According to Michael, the company strategy of devoting money and energy to breaking the strike instead of seeking to resolve it through negotiations only helped to convince doubters that the union might be onto something, boosting membership.
“You can’t claim that you don’t have money but at the same time waste it on unnecessary salaries such as sitting at a coffee shop,” he says. “Those people’s salaries must have been some of the highest they had ever experienced as Berlitz instructors, while strikers’ salaries were at all-time lows.”
Colette concurs, adding that if Berlitz had offered “even half of the money they have used to fight the union,” she believes the entire situation would have been “resolved long ago.”
After nearly a year of spot strikes, memos were posted at all Berlitz branches and letters were sent out to union members in November 2008 that declared the strike illegal and demanded instructors halt industrial action immediately.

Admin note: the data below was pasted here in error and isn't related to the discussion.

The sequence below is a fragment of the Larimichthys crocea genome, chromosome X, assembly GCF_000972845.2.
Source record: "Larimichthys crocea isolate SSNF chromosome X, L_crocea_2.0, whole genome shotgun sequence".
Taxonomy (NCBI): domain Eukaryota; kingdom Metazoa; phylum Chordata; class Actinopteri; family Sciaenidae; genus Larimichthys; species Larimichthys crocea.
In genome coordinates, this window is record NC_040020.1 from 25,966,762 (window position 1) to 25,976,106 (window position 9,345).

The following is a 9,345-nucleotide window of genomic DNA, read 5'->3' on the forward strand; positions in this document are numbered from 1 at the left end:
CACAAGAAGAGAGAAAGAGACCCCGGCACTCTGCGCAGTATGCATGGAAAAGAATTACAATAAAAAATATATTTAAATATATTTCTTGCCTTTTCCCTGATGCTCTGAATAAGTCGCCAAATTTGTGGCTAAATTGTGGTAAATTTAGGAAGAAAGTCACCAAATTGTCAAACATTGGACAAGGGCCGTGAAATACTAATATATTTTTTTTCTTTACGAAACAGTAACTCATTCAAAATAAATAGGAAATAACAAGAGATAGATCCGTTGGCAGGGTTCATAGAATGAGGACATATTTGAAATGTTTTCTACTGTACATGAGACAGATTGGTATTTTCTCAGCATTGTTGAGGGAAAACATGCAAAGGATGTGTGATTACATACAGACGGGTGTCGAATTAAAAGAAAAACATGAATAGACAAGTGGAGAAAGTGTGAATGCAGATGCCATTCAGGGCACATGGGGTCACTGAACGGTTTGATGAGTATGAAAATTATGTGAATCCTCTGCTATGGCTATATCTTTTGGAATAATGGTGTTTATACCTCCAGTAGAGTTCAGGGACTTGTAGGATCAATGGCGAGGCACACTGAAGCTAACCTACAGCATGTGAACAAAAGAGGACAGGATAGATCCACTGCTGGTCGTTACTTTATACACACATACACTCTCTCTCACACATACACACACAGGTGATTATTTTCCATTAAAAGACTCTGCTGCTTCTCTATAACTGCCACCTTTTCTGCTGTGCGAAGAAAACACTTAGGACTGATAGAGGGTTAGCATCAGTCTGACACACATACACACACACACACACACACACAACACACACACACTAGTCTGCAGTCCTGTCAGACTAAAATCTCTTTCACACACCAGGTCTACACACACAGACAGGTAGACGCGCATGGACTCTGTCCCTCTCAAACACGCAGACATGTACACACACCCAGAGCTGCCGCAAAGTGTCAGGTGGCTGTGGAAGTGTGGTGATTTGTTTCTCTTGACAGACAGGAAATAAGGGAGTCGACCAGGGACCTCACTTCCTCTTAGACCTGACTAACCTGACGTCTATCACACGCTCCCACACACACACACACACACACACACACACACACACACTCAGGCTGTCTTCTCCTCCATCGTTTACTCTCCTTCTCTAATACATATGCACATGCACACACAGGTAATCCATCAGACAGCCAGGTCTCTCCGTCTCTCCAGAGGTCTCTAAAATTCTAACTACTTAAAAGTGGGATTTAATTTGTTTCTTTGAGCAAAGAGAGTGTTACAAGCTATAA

Surprised by the development, Michael questioned whether the letters were legal, and why someone from head office would have considered signing off on the move.
“It occurred to me that something was seriously wrong here, even criminal,” he says.
Colette was equally disturbed. “It was as if the company would do anything to get rid of the union,” she says. “By that point, I thought I had seen management try every trick in the book.”
Berlitz still had one card left to play, however, and with the company facing the prospect of the strike dragging into a second year, management dramatically raised the stakes,
In December 2008, Berlitz sued five Begunto representatives and two members of its parent union, the National General Workers Union Tokyo Nambu, for ¥110 million each, claiming that the strikes were illegal and the union was trying to damage the company.